Yvonne Navarro is the author of 19 novels and nearly a hundred short stories. Her books have included original horror, suspense and science fiction work, as well as numerous movie and television tie-in projects. She lives in southeastern Arizona with her husband Weston Ochse and two huge Great Danes, Miss Chili Lily Beast and The Goblin Monster Dog. Here she talks about her experience writing the Elektra novelization. Many thanks to Ms. Navarro for the interview.
Kuljit Mithra: How did the Elektra writing gig come about for you?
Yvonne Navarro: Elektra was sort of a "gift"-- a friend of mine was originally offered the novelization but couldn't do it because of prior commitments and deadlines. He recommended me to the editor because of my background in martial arts and writing reputation.
Mithra: How well did you know Elektra and comics in general?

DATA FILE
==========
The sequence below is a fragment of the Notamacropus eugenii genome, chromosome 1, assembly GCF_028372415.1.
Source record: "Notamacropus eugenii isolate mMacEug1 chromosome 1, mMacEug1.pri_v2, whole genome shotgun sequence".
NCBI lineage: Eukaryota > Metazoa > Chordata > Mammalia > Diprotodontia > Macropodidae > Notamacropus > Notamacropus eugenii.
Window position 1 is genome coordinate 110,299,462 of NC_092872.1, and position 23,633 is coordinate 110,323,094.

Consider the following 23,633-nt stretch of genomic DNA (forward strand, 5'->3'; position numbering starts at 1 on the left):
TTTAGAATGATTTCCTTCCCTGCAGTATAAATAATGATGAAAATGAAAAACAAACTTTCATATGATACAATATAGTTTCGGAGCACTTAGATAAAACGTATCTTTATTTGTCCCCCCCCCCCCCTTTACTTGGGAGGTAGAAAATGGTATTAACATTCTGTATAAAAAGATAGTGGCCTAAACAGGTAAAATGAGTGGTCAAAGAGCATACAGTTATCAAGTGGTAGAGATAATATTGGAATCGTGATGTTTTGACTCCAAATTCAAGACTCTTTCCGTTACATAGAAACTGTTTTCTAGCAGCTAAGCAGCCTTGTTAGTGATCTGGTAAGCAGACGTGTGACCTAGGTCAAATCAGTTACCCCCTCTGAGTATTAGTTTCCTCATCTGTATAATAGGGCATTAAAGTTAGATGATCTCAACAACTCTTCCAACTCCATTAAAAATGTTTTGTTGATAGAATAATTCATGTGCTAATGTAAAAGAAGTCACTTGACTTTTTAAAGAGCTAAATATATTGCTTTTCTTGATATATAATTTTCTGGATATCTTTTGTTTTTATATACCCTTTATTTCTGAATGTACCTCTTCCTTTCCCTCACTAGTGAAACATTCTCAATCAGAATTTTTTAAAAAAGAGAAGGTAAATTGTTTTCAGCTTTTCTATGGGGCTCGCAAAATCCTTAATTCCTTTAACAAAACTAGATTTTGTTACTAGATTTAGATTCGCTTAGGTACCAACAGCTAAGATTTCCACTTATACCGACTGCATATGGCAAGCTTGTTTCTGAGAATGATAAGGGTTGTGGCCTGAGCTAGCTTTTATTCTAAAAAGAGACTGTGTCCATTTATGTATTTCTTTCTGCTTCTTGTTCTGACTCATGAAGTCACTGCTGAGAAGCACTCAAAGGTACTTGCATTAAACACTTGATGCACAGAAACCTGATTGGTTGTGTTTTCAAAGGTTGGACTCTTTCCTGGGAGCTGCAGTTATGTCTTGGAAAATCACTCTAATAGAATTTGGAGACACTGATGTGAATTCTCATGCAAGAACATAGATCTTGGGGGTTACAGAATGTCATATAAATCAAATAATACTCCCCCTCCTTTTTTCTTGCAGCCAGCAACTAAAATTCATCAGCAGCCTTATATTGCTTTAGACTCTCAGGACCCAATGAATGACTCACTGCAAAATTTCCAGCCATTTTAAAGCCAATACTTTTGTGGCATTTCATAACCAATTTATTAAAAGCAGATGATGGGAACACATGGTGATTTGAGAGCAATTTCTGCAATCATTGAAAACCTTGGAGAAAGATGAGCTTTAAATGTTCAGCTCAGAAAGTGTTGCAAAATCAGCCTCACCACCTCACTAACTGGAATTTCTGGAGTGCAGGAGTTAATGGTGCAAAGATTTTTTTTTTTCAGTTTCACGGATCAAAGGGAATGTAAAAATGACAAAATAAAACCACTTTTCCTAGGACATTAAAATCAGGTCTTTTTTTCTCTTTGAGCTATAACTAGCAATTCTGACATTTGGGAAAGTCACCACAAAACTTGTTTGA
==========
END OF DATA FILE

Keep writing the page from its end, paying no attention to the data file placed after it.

Navarro: Coming into this, I admit I knew very little about Elektra other than what I saw in the Daredevil movie. If I were writing something based solely on the comics, that wouldn't have been good, but since this was a follow-up to the =movie= _Daredevil_, that wasn't so bad. I augmented what I learned from the movie by talking to friends of mine who are very into comics, getting not only their insights on Elektra's character but their recommendations for reading material. I think it turned out well-- I learned a lot and had a great time doing it.
Mithra: Were you given a full screenplay, and if so, how detailed was it? What were your initial impressions of the screenplay?
Navarro: Yes, I was given the full screenplay, although as often happens, there were scenes in it that didn't survive the final cut. I liked the screenplay and had a lot of fun working off of it. Screenplays are never very detailed-- movies are action- and dialogue-oriented; they seldom have more than a couple of words of description regarding a set, and hardly ever describe a character's expression, body language, tone of voice, etc.